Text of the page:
Black History Month: Why do we still need horror movies when the news exists?
A look at representation in horror and how Jordan Peele is changing the conversation.
Horror is a long-beloved genre and in the hands of expert filmmakers such as Jordan Peele a necessary unpacking of race, gender and fear. Fresh directors and the emergence of a new narrative is changing a genre previously rife with discrimination. We are all aware of the horror movie stereotype of a token black character getting immediately axed, both literally and figuratively, leaving the white characters reassuringly centre stage. Actor and comedian Eddie Murphy once went as far as to say that horror is a white genre, that black people are more acquainted with the fear and violence of everyday life and so would react differently and be savvy enough to leave a clearly haunted house well alone.
Horror movies are also potent for reflecting anxieties entrenched in society, as they have the power to create monsters. What we consider monstrous characteristics and why can be a minefield for women and people of colour. Stereotypes abound from race coding monsters to women being demonized for sexual autonomy, appetite and even menstruating if you're Carrie White. Which is why movies, where the protagonist is a fully realized black woman, are such a breath of fresh air.
Jordan Peele’s “Us” deconstructs identity at its core and puts on trial the ‘us vs them’ mentality that is currently gripping America like seemingly never before. With an election on the horizon that has the potential to affect the state of world affairs and claims of fascism and white supremacy nipping at the heels of the current President the notions of who we stand with and who we fight against have never been more important. The story follows a seemingly ordinary family of four who end up being stalked and attacked by near animalistic doppelgangers called the Tethered. Lupita Nyong’o is the lead and delivers a soaring unmatchable performance, as both Adelaide and her twin the stomach-churning Red. There is a consistent theme of doubling throughout and the imagery of a counterpart in the light who is cared for and a shadow who is ignored and forsaken is reflective of the inequality experienced by people of colour. The twist at the end (Spoilers) is that Adelaide is from the underground and Red is originally from the surface. The two Adelaides fight each other for their right to live on the surface, away from the darkness, both having been so hurt they don’t realise they could share. Them both living free would have broken the system. The safety in assumptions is gone, as the audience realizes our assumptions were based on a false narrative.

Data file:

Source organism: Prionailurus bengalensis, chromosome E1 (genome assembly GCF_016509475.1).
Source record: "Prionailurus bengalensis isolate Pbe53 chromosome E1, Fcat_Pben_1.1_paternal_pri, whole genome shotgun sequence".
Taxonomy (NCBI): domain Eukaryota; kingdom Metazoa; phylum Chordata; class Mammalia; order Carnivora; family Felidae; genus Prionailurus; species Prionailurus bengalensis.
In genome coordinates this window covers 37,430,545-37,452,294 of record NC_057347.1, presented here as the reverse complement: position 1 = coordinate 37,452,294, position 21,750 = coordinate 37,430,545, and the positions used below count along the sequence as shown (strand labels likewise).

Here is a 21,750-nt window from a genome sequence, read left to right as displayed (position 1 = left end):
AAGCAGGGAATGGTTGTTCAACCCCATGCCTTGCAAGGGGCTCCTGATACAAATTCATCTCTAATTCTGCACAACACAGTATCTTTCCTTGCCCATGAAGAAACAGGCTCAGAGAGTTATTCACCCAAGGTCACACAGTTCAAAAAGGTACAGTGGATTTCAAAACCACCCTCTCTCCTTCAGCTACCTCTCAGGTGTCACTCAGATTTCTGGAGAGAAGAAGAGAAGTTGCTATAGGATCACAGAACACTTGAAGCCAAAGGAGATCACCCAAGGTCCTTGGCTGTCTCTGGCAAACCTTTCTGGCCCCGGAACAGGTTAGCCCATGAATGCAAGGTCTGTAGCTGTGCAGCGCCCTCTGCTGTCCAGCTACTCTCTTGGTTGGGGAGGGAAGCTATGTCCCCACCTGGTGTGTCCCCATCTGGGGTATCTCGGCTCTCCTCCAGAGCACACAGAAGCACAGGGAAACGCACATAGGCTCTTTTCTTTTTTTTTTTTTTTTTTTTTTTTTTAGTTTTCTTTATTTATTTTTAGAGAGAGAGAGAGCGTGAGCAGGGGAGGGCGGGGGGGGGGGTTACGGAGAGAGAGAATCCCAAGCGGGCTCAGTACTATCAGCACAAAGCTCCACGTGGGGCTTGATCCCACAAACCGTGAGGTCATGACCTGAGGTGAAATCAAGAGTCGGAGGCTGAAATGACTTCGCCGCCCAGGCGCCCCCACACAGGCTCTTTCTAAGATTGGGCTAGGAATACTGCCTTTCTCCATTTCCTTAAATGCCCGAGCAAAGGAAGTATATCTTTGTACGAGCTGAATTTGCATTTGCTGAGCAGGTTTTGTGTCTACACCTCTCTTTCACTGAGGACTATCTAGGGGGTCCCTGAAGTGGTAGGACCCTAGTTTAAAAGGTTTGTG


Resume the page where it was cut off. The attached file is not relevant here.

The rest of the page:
Horror movies that accurately include women and minorities continue to be scarily important because they construct a narrative. A rare tale where the black woman not only survives but has agency, power and humanity, work to build a narrative audiences need. Questioning how naturally we can be led to alienate people, is a lesson we need to be taught now just as much as ever.
By Rebecca Ricketts